By Ally Hoogs
Photography by Jane Wilson
Throughout Walnut Creek and California, there has been some major re-thinking on what is “essential” to our communities. Some businesses are working remotely, millions of people are losing their jobs to adhere to social distancing protocols, and businesses are limiting the amount of people in their stores at a time.
Some businesses, however, are still open and may be putting individuals in the community unnecessarily at risk by doing so. Businesses that only sell a few essential items are deemed by the government as crucial but that may only be a matter of definition.
While the government has outlined the businesses that are allowed to stay open, they fail to explain in detail exactly how store owners should identify certain services as “essential’ to the public, without using their opinions.
A report written by the Cybersecurity & Infrastructure Security Agency noted that
“Individual jurisdictions should add or subtract essential workforce categories based on their own requirements and discretion,” which was mentioned to warn businesses that if they stay open, they are still required to follow the social distancing protocols.
On the same page, they described businesses who fall into “16 critical infrastructure sectors whose assets, systems, and networks… are considered so vital to the United States that their incapacitation or destruction would have a debilitating effect on security, national economic security, national public health or safety, or any combination thereof.” These businesses would be entitled to stay open to either maintain the economy/ or aid the people.
These sectors are self explanatory, when it comes to businesses that fall into: Chemicals, commercial facilities, communications, critical manufacturing, dams, defense industrial bases, emergency services, financial services, food and agriculture, government facilities, healthcare and public health, information & technology, nuclear reactors/materials, and waste, transportation systems, or water and wastewater systems. Deemed by the government as essential, they are now allowed to remain open despite the increasing contamination tensions across the board.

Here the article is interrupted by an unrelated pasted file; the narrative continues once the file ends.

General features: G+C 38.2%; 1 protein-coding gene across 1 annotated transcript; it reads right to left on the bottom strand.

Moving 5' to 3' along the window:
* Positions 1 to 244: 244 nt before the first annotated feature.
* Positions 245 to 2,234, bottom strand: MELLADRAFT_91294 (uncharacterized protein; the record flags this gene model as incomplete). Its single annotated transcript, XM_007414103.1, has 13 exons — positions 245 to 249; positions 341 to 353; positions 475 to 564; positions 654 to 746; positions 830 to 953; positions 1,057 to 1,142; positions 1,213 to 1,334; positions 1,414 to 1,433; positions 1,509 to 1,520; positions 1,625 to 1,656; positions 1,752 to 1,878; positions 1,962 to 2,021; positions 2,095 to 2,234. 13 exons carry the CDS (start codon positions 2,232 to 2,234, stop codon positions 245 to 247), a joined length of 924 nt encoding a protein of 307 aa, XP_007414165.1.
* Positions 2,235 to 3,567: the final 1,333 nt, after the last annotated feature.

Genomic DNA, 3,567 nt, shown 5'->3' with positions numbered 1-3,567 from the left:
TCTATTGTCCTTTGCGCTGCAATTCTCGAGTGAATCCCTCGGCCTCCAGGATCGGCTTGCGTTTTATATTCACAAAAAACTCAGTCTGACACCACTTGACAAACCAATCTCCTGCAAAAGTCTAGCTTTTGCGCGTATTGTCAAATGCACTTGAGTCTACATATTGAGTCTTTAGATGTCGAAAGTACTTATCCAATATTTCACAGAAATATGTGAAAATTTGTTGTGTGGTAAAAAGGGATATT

An LL student summed these sectors up well, saying that “Anything that is required to live or stay healthy,” should remain open in order to help the general public. This, however, doesn’t necessarily explain what should remain open or how these businesses are going to have to run, which is a main struggle for officials when lining out what gets to stay open.
When asked what is considered an essential business, the most common responses from Las Lomas students and teachers was grocery stores and hospitals. None of the responses named businesses that extend further than human necessities, such as food, water, medical services and electricity.